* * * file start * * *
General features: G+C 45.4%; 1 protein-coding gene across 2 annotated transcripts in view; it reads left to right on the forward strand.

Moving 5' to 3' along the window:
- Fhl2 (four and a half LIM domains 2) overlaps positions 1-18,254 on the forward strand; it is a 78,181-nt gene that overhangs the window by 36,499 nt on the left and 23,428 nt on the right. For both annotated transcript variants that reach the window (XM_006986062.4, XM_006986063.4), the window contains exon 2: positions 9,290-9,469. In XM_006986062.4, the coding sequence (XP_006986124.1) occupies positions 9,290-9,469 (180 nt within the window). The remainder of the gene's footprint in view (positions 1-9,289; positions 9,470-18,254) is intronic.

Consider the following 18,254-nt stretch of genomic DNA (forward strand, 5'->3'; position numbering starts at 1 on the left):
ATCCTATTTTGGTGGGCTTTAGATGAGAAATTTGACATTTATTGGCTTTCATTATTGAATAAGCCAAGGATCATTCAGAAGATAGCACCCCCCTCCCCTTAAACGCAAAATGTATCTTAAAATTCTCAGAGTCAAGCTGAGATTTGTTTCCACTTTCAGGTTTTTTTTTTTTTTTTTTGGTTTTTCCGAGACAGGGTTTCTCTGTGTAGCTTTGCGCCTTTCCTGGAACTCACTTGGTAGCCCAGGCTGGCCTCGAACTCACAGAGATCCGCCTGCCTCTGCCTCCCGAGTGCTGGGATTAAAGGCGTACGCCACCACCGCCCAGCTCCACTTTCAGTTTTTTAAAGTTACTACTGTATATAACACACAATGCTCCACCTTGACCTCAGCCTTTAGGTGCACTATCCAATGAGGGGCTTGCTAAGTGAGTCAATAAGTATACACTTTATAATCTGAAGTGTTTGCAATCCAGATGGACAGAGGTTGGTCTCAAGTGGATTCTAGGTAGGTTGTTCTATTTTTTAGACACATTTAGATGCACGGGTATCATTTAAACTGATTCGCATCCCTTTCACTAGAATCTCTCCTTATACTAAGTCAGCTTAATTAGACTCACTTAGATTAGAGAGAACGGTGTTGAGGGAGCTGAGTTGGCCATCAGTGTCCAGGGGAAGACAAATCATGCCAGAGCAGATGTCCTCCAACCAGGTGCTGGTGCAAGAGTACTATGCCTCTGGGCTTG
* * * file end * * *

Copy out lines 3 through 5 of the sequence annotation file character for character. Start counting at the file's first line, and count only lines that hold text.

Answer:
- Fhl2 (four and a half LIM domains 2) overlaps positions 1-18,254 on the forward strand; it is a 78,181-nt gene that overhangs the window by 36,499 nt on the left and 23,428 nt on the right. For both annotated transcript variants that reach the window (XM_006986062.4, XM_006986063.4), the window contains exon 2: positions 9,290-9,469. In XM_006986062.4, the coding sequence (XP_006986124.1) occupies positions 9,290-9,469 (180 nt within the window). The remainder of the gene's footprint in view (positions 1-9,289; positions 9,470-18,254) is intronic.

Consider the following 18,254-nt stretch of genomic DNA (forward strand, 5'->3'; position numbering starts at 1 on the left):
ATCCTATTTTGGTGGGCTTTAGATGAGAAATTTGACATTTATTGGCTTTCATTATTGAATAAGCCAAGGATCATTCAGAAGATAGCACCCCCCTCCCCTTAAACGCAAAATGTATCTTAAAATTCTCAGAGTCAAGCTGAGATTTGTTTCCACTTTCAGGTTTTTTTTTTTTTTTTTTGGTTTTTCCGAGACAGGGTTTCTCTGTGTAGCTTTGCGCCTTTCCTGGAACTCACTTGGTAGCCCAGGCTGGCCTCGAACTCACAGAGATCCGCCTGCCTCTGCCTCCCGAGTGCTGGGATTAAAGGCGTACGCCACCACCGCCCAGCTCCACTTTCAGTTTTTTAAAGTTACTACTGTATATAACACACAATGCTCCACCTTGACCTCAGCCTTTAGGTGCACTATCCAATGAGGGGCTTGCTAAGTGAGTCAATAAGTATACACTTTATAATCTGAAGTGTTTGCAATCCAGATGGACAGAGGTTGGTCTCAAGTGGATTCTAGGTAGGTTGTTCTATTTTTTAGACACATTTAGATGCACGGGTATCATTTAAACTGATTCGCATCCCTTTCACTAGAATCTCTCCTTATACTAAGTCAGCTTAATTAGACTCACTTAGATTAGAGAGAACGGTGTTGAGGGAGCTGAGTTGGCCATCAGTGTCCAGGGGAAGACAAATCATGCCAGAGCAGATGTCCTCCAACCAGGTGCTGGTGCAAGAGTACTATGCCTCTGGGCTTG